Twenty-seven percent of the U.S. population has a disability, emphasizing the widespread need for accessible web design. WCAG primarily focuses on three groups:

  1. Cognitive or learning disabilities,
  2. Visual impairments,
  3. Motor skills.

When we make web experiences that solve these issues based on established guidelines, we’re not only doing good for those who are directly impacted by impairment but those who may be impaired in less direct ways as well, such as establishing large target sizes for those tapping a touchscreen phone with their hands full, or using proper color contrast for those navigating a screen in bright sunlight. Everyone needs — and benefits from — accessibility!

Further Reading

How Is Web Accessibility Regulated?

The Americans with Disabilities Act (ADA) is regulated by the Civil Rights Division of the U.S. Department of Justice, which was established by the Civil Rights Act of 1957. Even though there is a lot of bureaucracy in that last sentence, it’s reassuring to know the U.S. government not only believes in web accessibility but enforces it as well.

Non-compliance can result in legal action, with first-time ADA violations leading to fines of up to $75,000, increasing to $150,000 for subsequent violations. The number of lawsuits for alleged ADA breaches has surged in recent years, with more than 4,500 lawsuits filed in 2023 against sites that fail to comply with WCAG AA 2.1 alone — roughly 500 more lawsuits than 2022!

Further Reading

How Is Web Accessibility Evaluated?

Web accessibility is something we can test against. Many tools have been created to audit sites on the spot based on WCAG success criteria that specify accessible requirements. That would be a standards-based evaluation using WCAG as a reference point for auditing compliance.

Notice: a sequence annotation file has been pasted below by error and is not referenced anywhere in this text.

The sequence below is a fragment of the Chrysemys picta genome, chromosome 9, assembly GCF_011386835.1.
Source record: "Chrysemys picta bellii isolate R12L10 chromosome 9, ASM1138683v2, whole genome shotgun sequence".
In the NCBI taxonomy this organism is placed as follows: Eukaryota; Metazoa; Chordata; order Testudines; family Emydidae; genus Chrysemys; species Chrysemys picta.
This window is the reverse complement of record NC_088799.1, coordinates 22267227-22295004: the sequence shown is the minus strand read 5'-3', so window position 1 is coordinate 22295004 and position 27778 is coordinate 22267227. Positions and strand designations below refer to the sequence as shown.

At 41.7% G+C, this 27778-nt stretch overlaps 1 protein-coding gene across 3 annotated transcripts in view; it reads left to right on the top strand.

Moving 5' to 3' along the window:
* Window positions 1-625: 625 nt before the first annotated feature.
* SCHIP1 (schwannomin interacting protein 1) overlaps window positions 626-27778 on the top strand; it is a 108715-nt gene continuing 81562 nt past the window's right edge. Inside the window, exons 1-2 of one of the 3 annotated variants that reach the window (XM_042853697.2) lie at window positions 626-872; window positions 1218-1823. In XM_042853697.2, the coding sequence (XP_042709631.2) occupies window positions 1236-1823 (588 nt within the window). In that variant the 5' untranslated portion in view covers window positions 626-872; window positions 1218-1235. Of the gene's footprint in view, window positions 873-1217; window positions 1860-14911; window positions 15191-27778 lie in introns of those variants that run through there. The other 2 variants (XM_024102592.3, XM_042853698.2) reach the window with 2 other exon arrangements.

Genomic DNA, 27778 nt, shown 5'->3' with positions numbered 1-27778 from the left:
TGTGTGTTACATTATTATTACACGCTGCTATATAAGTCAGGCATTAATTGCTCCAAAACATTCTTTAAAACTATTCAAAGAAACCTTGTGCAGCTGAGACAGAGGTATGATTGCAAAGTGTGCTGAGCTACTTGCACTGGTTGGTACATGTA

WebAIM has an excellent page that compares different types of accessibility testing, reporting, and tooling. They are also quick to note that automated testing, while convenient, is not a comprehensive way to audit accessibility. Automated tools that scan websites may be able to pick up instances where mistakes in the HTML might contribute to accessibility issues and where color contrasts are insufficient. But they cannot replace or perfectly imitate a real-life person. Testing in real browsers with real people continues to be the most effective way to truly evaluate accessible web experiences.

This isn’t to say automated tools should not be part of an accessibility testing suite. In fact, they often highlight areas you may have overlooked. Even false positives are good in the sense that they force you to pause and look more closely at something. Some of the most widely used automated tools include the following:

These are just a few of the most frequent tools I use in my own testing, but there are many more, and the WAI maintains an extensive list of available tools that are worth considering. But again, remember that automated testing is not a one-to-one replacement for testing with real users.